This is an Eton-mess type of layer cake – when you cut into it, you won’t get fine slices like a cake but it will crumble into a very tasty creamy, crunchy mess. When assembled and brought to the table, wait for the ‘oohs’ and ‘ahhs’ before people dig in. This method for making meringue is known as the ‘reverse method’ because you add the sugar first – give it a shot and see if you prefer making it this way!
You will need to make five meringue layers for this layer cake. I have a double oven with a small top bit and a bigger bottom bit which works well for this, but if you have one oven then you may need to cook the meringue layers in batches.
Line five baking sheets with baking parchment, then draw a 23cm circle on each piece of paper and flip it over so that the markings don’t make contact with the meringue. Again, if you don’t have five baking sheets of a suitable size, you may need to do this in batches.
Put the granulated sugar into a large bowl and then add three of the egg whites. Whisk this up until it is really stiff and shiny. You can use a hand-held electric whisk or a stand mixer fitted with a whisk attachment if you fancy it.
Once the mixture is stiff and shiny, add another egg white, continuing to whisk the mixture until stiff. Add the rest of the egg whites like this, one at a time, making sure that the mixture is whisked up before the next addition, until you have added all of the egg whites and the mixture is super stiff and shiny. To check that it is ready, take some of the meringue on the end of the whisk, then turn the whisk meringue-covered end up – the meringue should be super stiff and not floppy.
There is a neat way and a messy way to do the next stage. For the messy way, spoon the meringue onto the marked circles, being sure to stay within the lines. For a neater version, half-fill the piping bag with the meringue – filling halfway ensures that the mixture does not squidge out of the top when you are piping. Starting on the outer edges of each circle, pipe the meringue into a spiral shape going round and round in ever-decreasing circles until you finish at the centre. Repeat with the other four circles.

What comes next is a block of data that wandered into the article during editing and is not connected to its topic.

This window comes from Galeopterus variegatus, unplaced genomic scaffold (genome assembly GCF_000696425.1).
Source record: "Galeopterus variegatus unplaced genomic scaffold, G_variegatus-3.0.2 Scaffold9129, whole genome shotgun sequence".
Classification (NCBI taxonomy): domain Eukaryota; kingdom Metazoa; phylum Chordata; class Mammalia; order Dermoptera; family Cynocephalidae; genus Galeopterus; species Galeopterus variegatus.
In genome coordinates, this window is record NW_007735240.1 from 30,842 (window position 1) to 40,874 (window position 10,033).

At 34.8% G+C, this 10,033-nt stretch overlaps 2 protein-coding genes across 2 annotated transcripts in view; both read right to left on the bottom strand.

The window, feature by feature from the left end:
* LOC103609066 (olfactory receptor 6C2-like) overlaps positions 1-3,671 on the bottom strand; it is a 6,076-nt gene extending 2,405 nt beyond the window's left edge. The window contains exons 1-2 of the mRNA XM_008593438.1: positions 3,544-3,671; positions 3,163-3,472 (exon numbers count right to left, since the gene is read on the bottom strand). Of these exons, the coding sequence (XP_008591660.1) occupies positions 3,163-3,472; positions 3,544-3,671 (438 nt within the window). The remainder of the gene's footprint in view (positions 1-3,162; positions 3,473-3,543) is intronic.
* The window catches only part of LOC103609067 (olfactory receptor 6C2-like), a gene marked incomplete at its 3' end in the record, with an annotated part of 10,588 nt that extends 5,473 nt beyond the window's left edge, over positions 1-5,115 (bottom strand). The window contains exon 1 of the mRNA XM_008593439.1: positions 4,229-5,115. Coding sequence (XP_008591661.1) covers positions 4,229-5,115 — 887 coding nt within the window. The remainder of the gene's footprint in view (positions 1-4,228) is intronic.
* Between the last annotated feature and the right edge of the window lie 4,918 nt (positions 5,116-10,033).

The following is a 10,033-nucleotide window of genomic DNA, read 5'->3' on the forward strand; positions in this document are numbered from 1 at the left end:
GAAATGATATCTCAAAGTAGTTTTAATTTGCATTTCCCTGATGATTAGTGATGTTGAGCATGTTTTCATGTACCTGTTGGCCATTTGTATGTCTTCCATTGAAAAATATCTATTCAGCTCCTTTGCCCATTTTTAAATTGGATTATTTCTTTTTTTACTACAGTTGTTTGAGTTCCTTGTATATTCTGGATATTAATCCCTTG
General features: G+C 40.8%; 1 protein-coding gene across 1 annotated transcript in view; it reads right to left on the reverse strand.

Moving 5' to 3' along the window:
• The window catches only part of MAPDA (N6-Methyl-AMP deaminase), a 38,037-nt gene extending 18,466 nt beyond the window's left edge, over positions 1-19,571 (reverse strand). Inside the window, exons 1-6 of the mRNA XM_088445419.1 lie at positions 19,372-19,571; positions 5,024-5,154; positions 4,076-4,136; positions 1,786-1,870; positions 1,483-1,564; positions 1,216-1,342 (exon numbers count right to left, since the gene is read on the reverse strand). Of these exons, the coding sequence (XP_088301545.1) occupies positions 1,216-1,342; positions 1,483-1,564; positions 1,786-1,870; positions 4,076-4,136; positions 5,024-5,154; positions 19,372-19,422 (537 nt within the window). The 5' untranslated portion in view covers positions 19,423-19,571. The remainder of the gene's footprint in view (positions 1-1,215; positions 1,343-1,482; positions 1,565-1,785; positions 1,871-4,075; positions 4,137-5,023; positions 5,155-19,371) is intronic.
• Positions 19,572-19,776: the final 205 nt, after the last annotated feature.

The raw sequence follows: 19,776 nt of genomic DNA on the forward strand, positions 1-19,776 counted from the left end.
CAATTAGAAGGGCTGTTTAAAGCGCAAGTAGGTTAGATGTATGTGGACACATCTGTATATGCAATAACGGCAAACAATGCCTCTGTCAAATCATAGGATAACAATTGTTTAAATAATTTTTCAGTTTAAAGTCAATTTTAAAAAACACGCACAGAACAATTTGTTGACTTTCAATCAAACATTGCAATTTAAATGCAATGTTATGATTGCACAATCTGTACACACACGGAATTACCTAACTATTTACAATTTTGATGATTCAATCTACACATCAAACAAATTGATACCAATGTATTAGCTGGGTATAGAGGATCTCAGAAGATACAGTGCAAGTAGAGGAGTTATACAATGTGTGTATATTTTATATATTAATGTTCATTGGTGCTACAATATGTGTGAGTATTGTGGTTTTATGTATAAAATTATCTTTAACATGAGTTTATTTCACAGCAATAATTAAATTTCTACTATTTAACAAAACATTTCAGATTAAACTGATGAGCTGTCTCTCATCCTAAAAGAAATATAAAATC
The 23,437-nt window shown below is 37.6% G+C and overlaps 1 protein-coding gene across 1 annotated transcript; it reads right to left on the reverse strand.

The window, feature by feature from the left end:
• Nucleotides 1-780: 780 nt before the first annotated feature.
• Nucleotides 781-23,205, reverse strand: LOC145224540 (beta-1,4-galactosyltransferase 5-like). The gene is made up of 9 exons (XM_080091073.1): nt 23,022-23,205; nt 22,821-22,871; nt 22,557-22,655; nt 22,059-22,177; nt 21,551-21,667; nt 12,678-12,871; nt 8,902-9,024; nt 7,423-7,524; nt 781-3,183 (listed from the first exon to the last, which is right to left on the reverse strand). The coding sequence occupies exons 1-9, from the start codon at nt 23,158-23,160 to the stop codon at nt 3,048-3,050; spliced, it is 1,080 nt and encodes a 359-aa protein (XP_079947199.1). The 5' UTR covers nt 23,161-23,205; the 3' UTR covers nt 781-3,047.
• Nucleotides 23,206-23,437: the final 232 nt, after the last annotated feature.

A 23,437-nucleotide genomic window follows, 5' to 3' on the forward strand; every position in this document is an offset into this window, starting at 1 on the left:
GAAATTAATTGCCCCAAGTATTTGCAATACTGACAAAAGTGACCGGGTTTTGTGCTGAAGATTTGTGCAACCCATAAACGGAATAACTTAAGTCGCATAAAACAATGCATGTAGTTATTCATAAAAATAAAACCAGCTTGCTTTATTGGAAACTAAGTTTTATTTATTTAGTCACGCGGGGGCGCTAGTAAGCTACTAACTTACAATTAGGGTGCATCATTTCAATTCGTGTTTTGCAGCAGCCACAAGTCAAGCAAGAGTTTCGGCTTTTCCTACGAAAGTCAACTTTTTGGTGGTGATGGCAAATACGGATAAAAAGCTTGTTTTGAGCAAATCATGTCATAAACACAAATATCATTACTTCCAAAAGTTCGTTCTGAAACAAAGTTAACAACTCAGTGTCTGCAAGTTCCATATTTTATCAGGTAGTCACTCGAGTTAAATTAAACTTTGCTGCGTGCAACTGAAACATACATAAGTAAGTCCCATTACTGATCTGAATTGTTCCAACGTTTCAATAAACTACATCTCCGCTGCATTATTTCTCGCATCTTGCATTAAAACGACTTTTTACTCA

Place the meringues into the oven and bake (in batches if need be) for about 1 hour, or until the meringues are crisp and cooked through. Then remove them from the oven and leave to cool completely.
Once the meringues are completely cool, make the cream filling. In a large bowl, whisk the cream, vanilla and enough of the icing sugar to taste until it is just beginning to hold. Place a small blob of the cream filling on a serving plate and then take one of the meringue layers and place it on top. This will help the cake to stick on the serving plate and not move around as you layer.
Reserving 400g of the prettiest strawberries for the top, finely slice the remaining strawberries.
Carefully spread 2 tablespoons of the cream filling on the bottom meringue with a spoon. Scatter a quarter of the chopped strawberries over the cream, then take another 2 tablespoons of the cream and spoon this over the top of the strawberries (so your next meringue layer will stick on top of it).
Repeat with three more of the layers: spreading 2 tablespoons of the cream on each layer, then a quarter of the chopped strawberries, followed by 2 more tablespoons of the cream filling. Carefully place each layer on top of the layers beneath. For the top layer, pop the final meringue circle on the top of the stack and spread with the remaining cream. Arrange the whole strawberries all over the top, then sprinkle over the icing sugar and mint leaves, if using. Serve.
© Lorraine Pascale, 2017. Images: © Myles New, 2017.